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Sarah Browning

Name

Sarah Browning

Company

Browning York Ltd

Job Title

Freelance Internal Communications Specialist

Time with company

8 years

Take five

Where is your favourite place in the world?

Stresa on Lake Maggiore in Italy – we have had some amazing family holidays there, it’s beautiful and has a relaxed vibe.

If you could be a fictional character, what would it be?

The female Doctor Who – my 11-year-old daughter and I both think she’s awesome!

Who would play you in a movie?

If Jodie Whittaker did it, then I would (sort of) be the Doctor, wouldn’t I?

If you could have any super power what would you choose?

I would love to wave a magic wand and make everyone be kind to each other. Cruelty of any sort always upsets me.

What's the one thing not many people know about you?

I won a national dance competition when I was 7. My friend and I did a Charleston duet – being the tallest, I had to dance the man’s part, complete with fake moustache, bowler hat and sequinned tail coat. I still like a boogie now, although that is less of a secret!

Tell us a bit about your role:

I work with charities, universities and other not-for-profits to solve business problems by improving their communication. I help them to identify what they are trying to achieve and to look at the ways in which effective communication will contribute to them doing that.

What’s on your internal comms agenda right now?

Encouraging more strategic approaches! I’m working with two national charities right now; putting together an internal comms strategy that supports the new corporate strategy for one of them and supporting the other to articulate the case for investment in internal comms. It’s a real privilege to help both teams improve the way IC works in their organisations. With small writing and training jobs fitting around those bigger projects, I’m certainly a busy bee.

What has had the biggest impact on internal comms in your organisation in the past year?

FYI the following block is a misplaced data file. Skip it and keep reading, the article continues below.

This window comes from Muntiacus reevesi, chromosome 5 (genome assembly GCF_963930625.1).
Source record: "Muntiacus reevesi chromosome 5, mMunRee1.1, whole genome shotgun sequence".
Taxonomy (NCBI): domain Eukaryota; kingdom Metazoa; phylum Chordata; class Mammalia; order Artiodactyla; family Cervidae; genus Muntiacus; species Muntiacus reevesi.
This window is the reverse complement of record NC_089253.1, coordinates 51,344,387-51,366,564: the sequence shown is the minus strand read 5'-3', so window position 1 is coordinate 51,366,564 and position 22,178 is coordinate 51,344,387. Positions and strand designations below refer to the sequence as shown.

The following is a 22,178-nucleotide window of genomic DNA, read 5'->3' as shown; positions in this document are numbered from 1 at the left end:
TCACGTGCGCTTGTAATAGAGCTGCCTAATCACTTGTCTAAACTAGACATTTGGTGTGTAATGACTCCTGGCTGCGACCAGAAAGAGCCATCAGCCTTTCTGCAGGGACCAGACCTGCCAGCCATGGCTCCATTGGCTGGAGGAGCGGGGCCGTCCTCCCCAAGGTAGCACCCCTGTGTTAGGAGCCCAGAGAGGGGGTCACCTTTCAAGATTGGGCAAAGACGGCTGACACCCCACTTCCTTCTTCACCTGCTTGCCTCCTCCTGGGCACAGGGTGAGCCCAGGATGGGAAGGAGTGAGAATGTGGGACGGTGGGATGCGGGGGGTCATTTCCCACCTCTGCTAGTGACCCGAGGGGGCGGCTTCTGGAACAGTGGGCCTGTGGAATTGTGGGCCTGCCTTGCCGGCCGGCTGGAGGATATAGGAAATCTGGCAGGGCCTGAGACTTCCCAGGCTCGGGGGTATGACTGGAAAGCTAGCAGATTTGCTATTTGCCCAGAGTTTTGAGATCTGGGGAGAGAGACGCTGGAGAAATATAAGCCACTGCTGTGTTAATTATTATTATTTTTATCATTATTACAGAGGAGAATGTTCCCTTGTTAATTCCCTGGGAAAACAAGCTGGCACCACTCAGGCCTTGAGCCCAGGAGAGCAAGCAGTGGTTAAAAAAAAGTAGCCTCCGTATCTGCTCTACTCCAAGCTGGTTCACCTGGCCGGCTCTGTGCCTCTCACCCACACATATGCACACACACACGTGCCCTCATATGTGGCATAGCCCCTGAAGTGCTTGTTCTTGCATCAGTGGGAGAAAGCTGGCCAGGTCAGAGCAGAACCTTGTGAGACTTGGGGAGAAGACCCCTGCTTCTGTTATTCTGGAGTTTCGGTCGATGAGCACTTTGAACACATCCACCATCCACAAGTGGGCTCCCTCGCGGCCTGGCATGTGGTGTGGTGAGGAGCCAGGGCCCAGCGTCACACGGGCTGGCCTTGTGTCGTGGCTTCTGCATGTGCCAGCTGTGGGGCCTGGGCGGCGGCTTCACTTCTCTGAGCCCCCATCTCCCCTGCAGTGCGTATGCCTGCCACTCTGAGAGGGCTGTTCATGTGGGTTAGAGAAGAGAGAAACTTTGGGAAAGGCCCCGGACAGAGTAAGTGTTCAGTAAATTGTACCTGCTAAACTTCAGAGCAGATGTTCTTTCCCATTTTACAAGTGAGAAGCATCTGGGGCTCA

With all my clients, taking a step back to consider a more strategic, planned approach to communication has made a huge difference. In times of change and uncertainty it is really tempting to get stuck in straight away, to just do something. But this rarely works well in terms of informing or engaging audiences.

What’s your proudest achievement or best day in your current role?

I’m proud of all the times that my clients have told me my work has made a positive difference to their organisation. I may only be with them for a relatively short time, but I genuinely care about them all. I want them to use effective internal communication to make a difference to their staff, volunteers and, ultimately, also to the people they are there to serve.

How would you advise someone considering a career in internal comms?

Learn about how organisations work, not just about how communication works. If you don’t understand what matters to the leaders in your organisation, you’re unlikely to be taken seriously; you need to be able to relate what you do to what they care about.

What do you think the top three trends in internal communication will be in the next year?

1) I think this year we might finally get a better handle on the perennial challenge of measurement. We need to look at measures that are meaningful to our organisations, not just at numbers that don’t really tell us about understanding and engagement.

2) As more and more people are able to create their own content, the internal communicator’s role is about coaching and supporting them to do it well. We have a much more interesting (in my view) role to enable others rather than doing it for them. This will continue to build this year.

3) Face-to-face communication is something I see being more valued again. Somehow we all know that we need real people talking to us in real life, not just online interaction. I don’t think it’s an either/or situation, we need a comms mix, but in person methods will become more popular again I think.

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